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Landscaping for wildlife can restore critically needed habitat and beautify your yard at the same time. Many excellent native trees, shrubs, and vines offer four seasons’ interest with their fragrant flowers, eye-catching fruit, brilliant fall color, and sculptural forms in winter. The same plants can attract a diversity of wildlife with the food, cover, and nest sites they supply.
Select plants that provide a year-round source of food.
Many woody plants produce soft mast (fruit) or hard mast (nuts) that provides food for both birds and mammals. When selecting plants, choose a combination that will supply food throughout the year. For example, blackberries and raspberries provide fruit in summer and are consumed by catbirds, chipmunks, rabbits, and other wildlife present in your yard at that time. Dogwoods, mountain ash, and spicebush produce fruit in late summer and early fall and are an important food source for fall migrants.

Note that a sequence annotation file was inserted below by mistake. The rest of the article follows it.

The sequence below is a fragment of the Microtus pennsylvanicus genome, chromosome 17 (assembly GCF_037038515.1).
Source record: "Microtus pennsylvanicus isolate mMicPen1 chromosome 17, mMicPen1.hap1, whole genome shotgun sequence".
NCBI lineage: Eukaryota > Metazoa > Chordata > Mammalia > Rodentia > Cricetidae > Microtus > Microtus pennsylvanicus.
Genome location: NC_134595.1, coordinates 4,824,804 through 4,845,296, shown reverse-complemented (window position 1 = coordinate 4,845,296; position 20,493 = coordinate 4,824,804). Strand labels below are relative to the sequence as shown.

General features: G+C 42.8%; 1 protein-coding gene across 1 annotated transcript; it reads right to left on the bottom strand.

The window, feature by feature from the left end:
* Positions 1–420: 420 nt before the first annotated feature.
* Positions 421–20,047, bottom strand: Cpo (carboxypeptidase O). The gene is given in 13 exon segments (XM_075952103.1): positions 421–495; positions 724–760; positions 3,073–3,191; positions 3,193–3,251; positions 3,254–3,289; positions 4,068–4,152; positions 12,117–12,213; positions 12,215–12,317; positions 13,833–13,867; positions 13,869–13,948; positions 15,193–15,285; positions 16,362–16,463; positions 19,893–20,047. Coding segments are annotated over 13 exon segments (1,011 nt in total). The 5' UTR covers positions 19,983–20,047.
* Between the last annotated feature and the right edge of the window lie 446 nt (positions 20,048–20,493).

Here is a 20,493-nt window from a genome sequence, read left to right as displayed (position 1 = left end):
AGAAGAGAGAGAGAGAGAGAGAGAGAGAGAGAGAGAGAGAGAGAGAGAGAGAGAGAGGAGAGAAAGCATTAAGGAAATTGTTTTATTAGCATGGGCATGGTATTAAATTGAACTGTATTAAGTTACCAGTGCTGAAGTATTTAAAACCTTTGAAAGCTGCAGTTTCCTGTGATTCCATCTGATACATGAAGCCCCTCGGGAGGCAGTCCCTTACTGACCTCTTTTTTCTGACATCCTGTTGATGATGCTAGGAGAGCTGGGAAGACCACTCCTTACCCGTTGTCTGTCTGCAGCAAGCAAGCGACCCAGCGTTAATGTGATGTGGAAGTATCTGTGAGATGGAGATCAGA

Make sure to include some plants that retain their fruit through winter into early spring, the time of greatest food scarcity. These plants generally produce fruit that is not highly preferred, so the fruit is not consumed during the fall when other foods are abundant. Examples are hawthorn, crabapple, holly, highbush cranberry, and staghorn sumac. They are excellent plants for wildlife because they offer emergency winter food, and some, such as sumac with its red fruiting spikes, can add structural interest to a bleak winter landscape. The table in this fact sheet lists the fruiting period for many trees, shrubs, and vines.